By Josh Boyd
If you have never walked the banks of a farm pond or navigated a waterway by boat, in search of the hearty American bullfrog, you are missing out. The mystique surrounding the bark of a bullfrog under a star-filled sky is truly as unique as the sport of frog gigging itself, which can only be fully appreciated by those who have experienced it.
Outdoorsmen and women whose adventures primarily take place when the sun is still well above the horizon, seldom get the opportunity to observe the bustling activity of wildlife on the back-shift.
Frog gigging is a wonderful way to see wildlife candidly interact with their surroundings. On a recent excursion to chase frogs, I was greeted with some friendly competition, as a group of raccoons had already beaten me to the pond bank, wasting no time in scavenging for aquatic life themselves.
Aside from being allowed to take in sights and sounds that few have laid witness to, frog gigging offers the obvious benefit of providing a bounty of excellent table fare, if successful. However, this success is earned, which begins with coming prepared to handle the task at hand.
A Well-Equipped Gigging Expedition
While the list of gear needed to find frog gigging success is certainly not a long one, there are a few things that you should have on hand.
While some prefer to hunt frogs with air rifles or a .22, the gig remains the most popular frog getter in many regions. Therefore, it is important to have a quality gig at the ready. These gigs can be of the store-bought or homemade variety.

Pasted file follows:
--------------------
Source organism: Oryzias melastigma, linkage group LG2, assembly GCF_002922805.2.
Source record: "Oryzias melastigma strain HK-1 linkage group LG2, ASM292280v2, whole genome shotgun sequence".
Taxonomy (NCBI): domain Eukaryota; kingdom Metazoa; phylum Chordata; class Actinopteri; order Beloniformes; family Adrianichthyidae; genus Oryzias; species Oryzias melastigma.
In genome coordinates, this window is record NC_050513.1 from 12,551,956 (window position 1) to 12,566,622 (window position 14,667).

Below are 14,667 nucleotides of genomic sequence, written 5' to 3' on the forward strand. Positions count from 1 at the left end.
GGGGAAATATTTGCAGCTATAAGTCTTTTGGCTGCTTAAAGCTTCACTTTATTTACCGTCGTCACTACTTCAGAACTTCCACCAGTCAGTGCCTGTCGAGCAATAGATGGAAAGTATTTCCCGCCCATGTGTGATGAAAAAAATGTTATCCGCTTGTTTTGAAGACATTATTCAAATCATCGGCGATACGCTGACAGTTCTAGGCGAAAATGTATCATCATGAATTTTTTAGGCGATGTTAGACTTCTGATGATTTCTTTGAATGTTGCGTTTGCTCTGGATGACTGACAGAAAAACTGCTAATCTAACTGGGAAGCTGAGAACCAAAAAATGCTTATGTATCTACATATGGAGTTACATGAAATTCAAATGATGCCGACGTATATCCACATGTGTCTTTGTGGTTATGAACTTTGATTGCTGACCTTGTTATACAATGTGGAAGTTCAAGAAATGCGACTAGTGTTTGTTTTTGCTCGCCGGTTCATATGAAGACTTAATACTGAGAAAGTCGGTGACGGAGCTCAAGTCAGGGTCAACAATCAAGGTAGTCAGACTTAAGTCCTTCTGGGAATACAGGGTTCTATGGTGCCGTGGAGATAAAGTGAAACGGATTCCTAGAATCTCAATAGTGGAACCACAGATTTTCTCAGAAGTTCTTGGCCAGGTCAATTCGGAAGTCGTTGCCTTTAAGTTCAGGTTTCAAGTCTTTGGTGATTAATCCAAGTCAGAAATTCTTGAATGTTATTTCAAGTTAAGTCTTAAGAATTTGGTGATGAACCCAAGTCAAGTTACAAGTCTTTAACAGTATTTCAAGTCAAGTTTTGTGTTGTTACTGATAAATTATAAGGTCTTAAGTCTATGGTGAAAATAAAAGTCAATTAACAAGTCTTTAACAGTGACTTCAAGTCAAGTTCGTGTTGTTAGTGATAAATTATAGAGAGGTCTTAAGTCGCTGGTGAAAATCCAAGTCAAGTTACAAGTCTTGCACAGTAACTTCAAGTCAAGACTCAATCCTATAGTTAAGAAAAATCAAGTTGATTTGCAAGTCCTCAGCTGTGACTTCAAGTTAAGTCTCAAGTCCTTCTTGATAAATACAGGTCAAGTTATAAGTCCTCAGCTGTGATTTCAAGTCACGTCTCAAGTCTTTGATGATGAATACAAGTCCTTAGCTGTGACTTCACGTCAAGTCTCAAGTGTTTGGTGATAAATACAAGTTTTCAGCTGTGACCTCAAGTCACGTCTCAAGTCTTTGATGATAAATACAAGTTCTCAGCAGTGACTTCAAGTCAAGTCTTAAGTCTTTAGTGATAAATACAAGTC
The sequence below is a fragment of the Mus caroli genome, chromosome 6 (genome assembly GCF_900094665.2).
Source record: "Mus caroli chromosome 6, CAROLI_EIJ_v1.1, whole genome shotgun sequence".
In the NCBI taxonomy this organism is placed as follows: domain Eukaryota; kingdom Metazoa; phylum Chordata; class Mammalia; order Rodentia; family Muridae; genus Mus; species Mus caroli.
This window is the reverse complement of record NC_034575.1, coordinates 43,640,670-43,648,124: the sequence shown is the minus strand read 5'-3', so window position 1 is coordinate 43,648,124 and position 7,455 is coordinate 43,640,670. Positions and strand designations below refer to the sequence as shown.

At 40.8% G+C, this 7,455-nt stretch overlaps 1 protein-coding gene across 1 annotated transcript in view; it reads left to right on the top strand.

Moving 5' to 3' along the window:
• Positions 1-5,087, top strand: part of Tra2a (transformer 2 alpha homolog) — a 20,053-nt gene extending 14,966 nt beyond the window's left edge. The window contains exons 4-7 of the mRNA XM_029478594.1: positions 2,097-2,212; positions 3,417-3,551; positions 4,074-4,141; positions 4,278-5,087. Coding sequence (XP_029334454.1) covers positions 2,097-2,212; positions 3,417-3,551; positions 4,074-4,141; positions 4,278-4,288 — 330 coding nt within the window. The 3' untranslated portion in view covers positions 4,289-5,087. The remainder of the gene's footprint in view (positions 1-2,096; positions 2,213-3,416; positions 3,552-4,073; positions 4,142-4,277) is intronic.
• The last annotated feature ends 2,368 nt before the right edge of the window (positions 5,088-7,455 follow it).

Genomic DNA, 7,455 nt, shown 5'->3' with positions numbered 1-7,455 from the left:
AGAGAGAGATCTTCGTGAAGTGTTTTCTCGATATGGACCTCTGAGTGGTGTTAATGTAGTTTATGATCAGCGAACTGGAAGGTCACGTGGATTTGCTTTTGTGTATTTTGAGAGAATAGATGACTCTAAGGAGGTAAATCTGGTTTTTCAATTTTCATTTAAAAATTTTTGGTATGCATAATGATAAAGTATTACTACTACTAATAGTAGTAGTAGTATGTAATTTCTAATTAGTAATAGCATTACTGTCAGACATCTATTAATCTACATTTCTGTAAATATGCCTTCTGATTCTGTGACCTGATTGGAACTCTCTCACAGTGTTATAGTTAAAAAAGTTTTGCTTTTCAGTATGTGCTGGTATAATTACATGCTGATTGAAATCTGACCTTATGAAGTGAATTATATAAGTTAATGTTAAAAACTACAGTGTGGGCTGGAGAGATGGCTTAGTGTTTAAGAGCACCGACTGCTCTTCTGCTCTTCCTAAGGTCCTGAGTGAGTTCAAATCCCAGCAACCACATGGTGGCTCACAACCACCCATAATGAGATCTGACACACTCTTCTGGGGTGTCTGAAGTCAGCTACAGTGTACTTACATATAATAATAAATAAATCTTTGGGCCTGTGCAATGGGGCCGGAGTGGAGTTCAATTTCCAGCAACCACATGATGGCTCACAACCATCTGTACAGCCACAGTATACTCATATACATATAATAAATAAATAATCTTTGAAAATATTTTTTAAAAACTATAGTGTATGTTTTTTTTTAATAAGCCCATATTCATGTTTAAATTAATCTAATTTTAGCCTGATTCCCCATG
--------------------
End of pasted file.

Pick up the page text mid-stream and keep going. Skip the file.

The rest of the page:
Store-bought gigs can regularly be procured for less than $10, with several varieties existing on the market today. Wooden, aluminum, and fiberglass handled models can all be found readily.
It is also wise to keep a spare gig head in the truck, as an inadvertent impact with a submerged rock can do a number on individual gig prongs. Basic gig heads seldom cost more than $5 and can easily be thrown into a truck toolbox.
In the pursuit of tasty frog legs under the cover of darkness, a quality light is every bit as important as a gig, and it can literally make or break an outing.
The use of a spotlight illuminates the eyes of a bullfrog, as well as their white underside. A bright light shone directly into the eyes of a frog also keeps your approach hidden and maximizes success.
A headlamp style light is often the most conductive variety to success, as it keeps your hands free for the thrust of a gig. A headlamp also automatically keeps the beam of light that it projects centered on a frog as you approach. This cuts down on instances of inadvertently misdirecting the light away from a frog, which will often cause it to flee.
Waders or Boots
Mud and water come with the territory when frog gigging. If you wish to stay dry, the use of waders or waterproof rubber boots is a key consideration. Much of your selection as to which to use will be purely situational.